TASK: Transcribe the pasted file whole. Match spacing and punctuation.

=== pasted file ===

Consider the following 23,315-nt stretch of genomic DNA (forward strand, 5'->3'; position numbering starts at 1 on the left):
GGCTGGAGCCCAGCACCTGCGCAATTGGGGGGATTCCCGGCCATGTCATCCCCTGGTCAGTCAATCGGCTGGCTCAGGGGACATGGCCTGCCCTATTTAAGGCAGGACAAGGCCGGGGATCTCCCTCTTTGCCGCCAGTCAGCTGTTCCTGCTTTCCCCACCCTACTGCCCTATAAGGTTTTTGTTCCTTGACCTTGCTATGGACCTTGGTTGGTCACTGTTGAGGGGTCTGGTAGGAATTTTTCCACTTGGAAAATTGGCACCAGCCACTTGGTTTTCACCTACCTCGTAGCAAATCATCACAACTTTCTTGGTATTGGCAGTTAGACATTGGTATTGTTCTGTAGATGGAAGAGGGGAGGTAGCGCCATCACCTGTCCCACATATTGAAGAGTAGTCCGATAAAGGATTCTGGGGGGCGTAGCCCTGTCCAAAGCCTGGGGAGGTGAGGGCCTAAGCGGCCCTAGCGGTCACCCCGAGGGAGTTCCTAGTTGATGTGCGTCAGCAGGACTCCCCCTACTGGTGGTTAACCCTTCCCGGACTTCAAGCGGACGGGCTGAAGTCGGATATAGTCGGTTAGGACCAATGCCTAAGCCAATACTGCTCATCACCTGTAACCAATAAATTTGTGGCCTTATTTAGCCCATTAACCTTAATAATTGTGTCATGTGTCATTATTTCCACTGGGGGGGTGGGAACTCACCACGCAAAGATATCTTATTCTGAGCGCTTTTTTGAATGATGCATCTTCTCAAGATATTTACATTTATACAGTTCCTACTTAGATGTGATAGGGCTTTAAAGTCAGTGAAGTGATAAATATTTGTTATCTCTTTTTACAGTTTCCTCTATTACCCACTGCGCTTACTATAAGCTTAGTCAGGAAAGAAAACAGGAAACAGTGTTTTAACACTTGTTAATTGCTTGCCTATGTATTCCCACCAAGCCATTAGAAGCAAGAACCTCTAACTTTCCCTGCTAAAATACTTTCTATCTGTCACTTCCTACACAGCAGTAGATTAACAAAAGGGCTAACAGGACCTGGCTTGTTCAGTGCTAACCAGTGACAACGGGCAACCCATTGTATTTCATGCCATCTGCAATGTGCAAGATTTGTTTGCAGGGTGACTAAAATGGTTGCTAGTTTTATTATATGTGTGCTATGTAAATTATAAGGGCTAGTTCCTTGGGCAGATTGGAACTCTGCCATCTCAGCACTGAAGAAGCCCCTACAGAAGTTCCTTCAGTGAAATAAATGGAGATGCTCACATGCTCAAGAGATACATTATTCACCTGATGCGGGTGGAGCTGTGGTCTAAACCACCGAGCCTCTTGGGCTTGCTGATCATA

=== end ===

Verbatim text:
Consider the following 23,315-nt stretch of genomic DNA (forward strand, 5'->3'; position numbering starts at 1 on the left):
GGCTGGAGCCCAGCACCTGCGCAATTGGGGGGATTCCCGGCCATGTCATCCCCTGGTCAGTCAATCGGCTGGCTCAGGGGACATGGCCTGCCCTATTTAAGGCAGGACAAGGCCGGGGATCTCCCTCTTTGCCGCCAGTCAGCTGTTCCTGCTTTCCCCACCCTACTGCCCTATAAGGTTTTTGTTCCTTGACCTTGCTATGGACCTTGGTTGGTCACTGTTGAGGGGTCTGGTAGGAATTTTTCCACTTGGAAAATTGGCACCAGCCACTTGGTTTTCACCTACCTCGTAGCAAATCATCACAACTTTCTTGGTATTGGCAGTTAGACATTGGTATTGTTCTGTAGATGGAAGAGGGGAGGTAGCGCCATCACCTGTCCCACATATTGAAGAGTAGTCCGATAAAGGATTCTGGGGGGCGTAGCCCTGTCCAAAGCCTGGGGAGGTGAGGGCCTAAGCGGCCCTAGCGGTCACCCCGAGGGAGTTCCTAGTTGATGTGCGTCAGCAGGACTCCCCCTACTGGTGGTTAACCCTTCCCGGACTTCAAGCGGACGGGCTGAAGTCGGATATAGTCGGTTAGGACCAATGCCTAAGCCAATACTGCTCATCACCTGTAACCAATAAATTTGTGGCCTTATTTAGCCCATTAACCTTAATAATTGTGTCATGTGTCATTATTTCCACTGGGGGGGTGGGAACTCACCACGCAAAGATATCTTATTCTGAGCGCTTTTTTGAATGATGCATCTTCTCAAGATATTTACATTTATACAGTTCCTACTTAGATGTGATAGGGCTTTAAAGTCAGTGAAGTGATAAATATTTGTTATCTCTTTTTACAGTTTCCTCTATTACCCACTGCGCTTACTATAAGCTTAGTCAGGAAAGAAAACAGGAAACAGTGTTTTAACACTTGTTAATTGCTTGCCTATGTATTCCCACCAAGCCATTAGAAGCAAGAACCTCTAACTTTCCCTGCTAAAATACTTTCTATCTGTCACTTCCTACACAGCAGTAGATTAACAAAAGGGCTAACAGGACCTGGCTTGTTCAGTGCTAACCAGTGACAACGGGCAACCCATTGTATTTCATGCCATCTGCAATGTGCAAGATTTGTTTGCAGGGTGACTAAAATGGTTGCTAGTTTTATTATATGTGTGCTATGTAAATTATAAGGGCTAGTTCCTTGGGCAGATTGGAACTCTGCCATCTCAGCACTGAAGAAGCCCCTACAGAAGTTCCTTCAGTGAAATAAATGGAGATGCTCACATGCTCAAGAGATACATTATTCACCTGATGCGGGTGGAGCTGTGGTCTAAACCACCGAGCCTCTTGGGCTTGCTGATCATA